Microsoft says Windows won’t become a walled garden
Windows, despite being one of the most popular pieces of proprietary software on the planet, is an open platform. Anyone can create and distribute programs that run on Windows and do so in more or less any way that they wish, including direct downloads, proprietary app stores like Steam and Epic, or distributing through Microsoft’s built-in Microsoft Store. In a blog post outlining a commitment to a set of principles for that store, Microsoft doubled down on its commitment to supporting old-fashioned standard software installations.
The blog post is a long one, but the meat of it from the angle of supporting open and unrestricted installations is right here:
We will continue to enable developers to choose whether they want to deliver their apps for Windows though our app store, from someone else’s store, or “sideloaded” directly from the internet.
The context of the post is pretty clearly the ongoing discussion — and litigation — of closed and semi-closed app store platforms on mobile. This has been publicly duked out between Fortnite publisher Epic, Android creator Google, and Apple, custodian of its entirely walled-off App Store. You could also make a pretty compelling case that closed-off digital storefronts for consoles, including Microsoft’s own Xbox, fit into the same category. Microsoft says that Xbox consoles aren’t the same kind of “specialized computing devices,” so these principles won’t apply. Xbox will continue to be a locked platform.
The restated commitment to free and open software support on Windows stands in stark contrast to MacOS, where Apple has been pushing more and more developers to the proprietary App Store since the switch to ARM-based hardware. It’s also probably a relief to a lot of Windows users, who’ve been carefully watching Microsoft push its users towards Windows 11 and its Edge browser more aggressively in the last few months.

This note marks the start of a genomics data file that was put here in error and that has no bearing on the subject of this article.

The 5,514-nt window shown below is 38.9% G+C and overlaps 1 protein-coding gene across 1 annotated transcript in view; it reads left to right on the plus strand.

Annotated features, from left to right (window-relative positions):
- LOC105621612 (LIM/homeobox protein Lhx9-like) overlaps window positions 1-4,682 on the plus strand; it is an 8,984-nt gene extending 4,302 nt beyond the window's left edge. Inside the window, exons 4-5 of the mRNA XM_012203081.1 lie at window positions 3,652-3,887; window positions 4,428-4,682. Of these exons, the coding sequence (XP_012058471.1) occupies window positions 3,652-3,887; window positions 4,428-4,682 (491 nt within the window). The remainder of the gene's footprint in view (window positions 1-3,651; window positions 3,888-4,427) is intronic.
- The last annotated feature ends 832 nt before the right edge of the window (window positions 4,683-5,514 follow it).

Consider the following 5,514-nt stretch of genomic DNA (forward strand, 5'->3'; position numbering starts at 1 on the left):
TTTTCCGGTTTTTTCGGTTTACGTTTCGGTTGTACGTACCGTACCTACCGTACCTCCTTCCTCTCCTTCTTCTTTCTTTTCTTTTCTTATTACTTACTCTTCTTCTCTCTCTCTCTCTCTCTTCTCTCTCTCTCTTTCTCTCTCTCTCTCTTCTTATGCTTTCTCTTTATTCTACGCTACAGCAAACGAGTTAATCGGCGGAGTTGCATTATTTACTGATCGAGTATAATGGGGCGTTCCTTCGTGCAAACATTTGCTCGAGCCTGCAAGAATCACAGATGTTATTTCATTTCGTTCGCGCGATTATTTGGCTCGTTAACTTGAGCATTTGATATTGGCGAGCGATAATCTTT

A few more relevant highlights from the blog post include:
- Microsoft will allow third-party payment processors and communication systems in the Microsoft Store, sidestepping the main issue in the Epic-Google-Apple lawsuits
- Microsoft won’t require developers to provide more favorable terms for apps in the Microsoft Store than other stores (note that the language here means they CAN require developers to provide EQUALLY favorable terms)
- Microsoft will allow developers to communicate directly to customers for pricing terms and offer other products or services
- Windows will continue to support third-party app store platforms like Steam
- The above principles will apply to the Microsoft Store on Windows, not to the Xbox platform
Microsoft also says that, as the new publisher of the popular Call of Duty series and others after the Activision Blizzard acquisition, it will continue to make existing series available on PlayStation “beyond the existing agreement and into the future,” and that it’s interested in supporting Nintendo consoles in the same way. It’s a bold stance to take from a company that both owns its own gaming platform and has now essentially bought itself into becoming one of the largest publishers on the planet.
Michael is a former graphic designer who’s been building and tweaking desktop computers for longer than he cares to admit. His interests include folk music, football, science fiction, and salsa verde, in no particular order.